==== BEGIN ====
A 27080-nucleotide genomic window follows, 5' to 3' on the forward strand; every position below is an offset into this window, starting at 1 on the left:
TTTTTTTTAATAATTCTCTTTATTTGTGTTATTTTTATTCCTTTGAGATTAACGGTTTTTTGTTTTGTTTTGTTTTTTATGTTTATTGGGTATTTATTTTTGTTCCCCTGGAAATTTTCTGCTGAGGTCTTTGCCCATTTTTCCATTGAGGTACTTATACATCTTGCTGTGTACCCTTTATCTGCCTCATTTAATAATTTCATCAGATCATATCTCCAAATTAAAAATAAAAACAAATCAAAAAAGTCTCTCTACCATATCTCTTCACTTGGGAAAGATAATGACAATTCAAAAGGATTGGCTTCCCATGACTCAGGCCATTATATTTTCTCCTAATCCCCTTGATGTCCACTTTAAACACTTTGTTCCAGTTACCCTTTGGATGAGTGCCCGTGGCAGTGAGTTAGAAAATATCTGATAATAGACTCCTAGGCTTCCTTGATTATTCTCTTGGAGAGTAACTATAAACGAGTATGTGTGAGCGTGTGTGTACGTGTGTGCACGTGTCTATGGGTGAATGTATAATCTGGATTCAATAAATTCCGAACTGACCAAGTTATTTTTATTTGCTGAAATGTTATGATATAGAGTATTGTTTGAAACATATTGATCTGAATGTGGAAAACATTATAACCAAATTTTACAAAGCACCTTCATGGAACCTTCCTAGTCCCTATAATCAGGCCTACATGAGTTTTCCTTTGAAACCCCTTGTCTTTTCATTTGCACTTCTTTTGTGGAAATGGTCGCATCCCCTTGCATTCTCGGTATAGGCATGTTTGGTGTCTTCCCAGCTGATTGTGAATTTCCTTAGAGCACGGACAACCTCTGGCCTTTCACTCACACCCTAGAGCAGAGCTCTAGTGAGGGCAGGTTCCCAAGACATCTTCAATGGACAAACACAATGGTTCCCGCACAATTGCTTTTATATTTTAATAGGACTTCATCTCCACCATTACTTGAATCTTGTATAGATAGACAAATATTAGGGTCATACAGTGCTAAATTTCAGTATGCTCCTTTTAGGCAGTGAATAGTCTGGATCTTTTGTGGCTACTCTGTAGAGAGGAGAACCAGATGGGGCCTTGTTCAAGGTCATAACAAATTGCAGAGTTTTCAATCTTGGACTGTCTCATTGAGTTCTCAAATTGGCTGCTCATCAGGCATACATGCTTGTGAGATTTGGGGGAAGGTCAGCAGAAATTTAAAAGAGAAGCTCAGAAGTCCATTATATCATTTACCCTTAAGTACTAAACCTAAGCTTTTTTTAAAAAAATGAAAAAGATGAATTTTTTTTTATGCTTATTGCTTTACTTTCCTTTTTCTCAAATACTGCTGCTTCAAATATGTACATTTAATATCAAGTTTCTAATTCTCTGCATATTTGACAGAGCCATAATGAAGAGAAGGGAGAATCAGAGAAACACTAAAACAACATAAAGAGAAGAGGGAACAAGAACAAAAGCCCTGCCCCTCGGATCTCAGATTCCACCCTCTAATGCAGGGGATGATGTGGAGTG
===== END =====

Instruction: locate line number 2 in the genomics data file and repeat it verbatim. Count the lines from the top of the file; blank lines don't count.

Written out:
TTTTTTTTAATAATTCTCTTTATTTGTGTTATTTTTATTCCTTTGAGATTAACGGTTTTTTGTTTTGTTTTGTTTTTTATGTTTATTGGGTATTTATTTTTGTTCCCCTGGAAATTTTCTGCTGAGGTCTTTGCCCATTTTTCCATTGAGGTACTTATACATCTTGCTGTGTACCCTTTATCTGCCTCATTTAATAATTTCATCAGATCATATCTCCAAATTAAAAATAAAAACAAATCAAAAAAGTCTCTCTACCATATCTCTTCACTTGGGAAAGATAATGACAATTCAAAAGGATTGGCTTCCCATGACTCAGGCCATTATATTTTCTCCTAATCCCCTTGATGTCCACTTTAAACACTTTGTTCCAGTTACCCTTTGGATGAGTGCCCGTGGCAGTGAGTTAGAAAATATCTGATAATAGACTCCTAGGCTTCCTTGATTATTCTCTTGGAGAGTAACTATAAACGAGTATGTGTGAGCGTGTGTGTACGTGTGTGCACGTGTCTATGGGTGAATGTATAATCTGGATTCAATAAATTCCGAACTGACCAAGTTATTTTTATTTGCTGAAATGTTATGATATAGAGTATTGTTTGAAACATATTGATCTGAATGTGGAAAACATTATAACCAAATTTTACAAAGCACCTTCATGGAACCTTCCTAGTCCCTATAATCAGGCCTACATGAGTTTTCCTTTGAAACCCCTTGTCTTTTCATTTGCACTTCTTTTGTGGAAATGGTCGCATCCCCTTGCATTCTCGGTATAGGCATGTTTGGTGTCTTCCCAGCTGATTGTGAATTTCCTTAGAGCACGGACAACCTCTGGCCTTTCACTCACACCCTAGAGCAGAGCTCTAGTGAGGGCAGGTTCCCAAGACATCTTCAATGGACAAACACAATGGTTCCCGCACAATTGCTTTTATATTTTAATAGGACTTCATCTCCACCATTACTTGAATCTTGTATAGATAGACAAATATTAGGGTCATACAGTGCTAAATTTCAGTATGCTCCTTTTAGGCAGTGAATAGTCTGGATCTTTTGTGGCTACTCTGTAGAGAGGAGAACCAGATGGGGCCTTGTTCAAGGTCATAACAAATTGCAGAGTTTTCAATCTTGGACTGTCTCATTGAGTTCTCAAATTGGCTGCTCATCAGGCATACATGCTTGTGAGATTTGGGGGAAGGTCAGCAGAAATTTAAAAGAGAAGCTCAGAAGTCCATTATATCATTTACCCTTAAGTACTAAACCTAAGCTTTTTTTAAAAAAATGAAAAAGATGAATTTTTTTTTATGCTTATTGCTTTACTTTCCTTTTTCTCAAATACTGCTGCTTCAAATATGTACATTTAATATCAAGTTTCTAATTCTCTGCATATTTGACAGAGCCATAATGAAGAGAAGGGAGAATCAGAGAAACACTAAAACAACATAAAGAGAAGAGGGAACAAGAACAAAAGCCCTGCCCCTCGGATCTCAGATTCCACCCTCTAATGCAGGGGATGATGTGGAGTG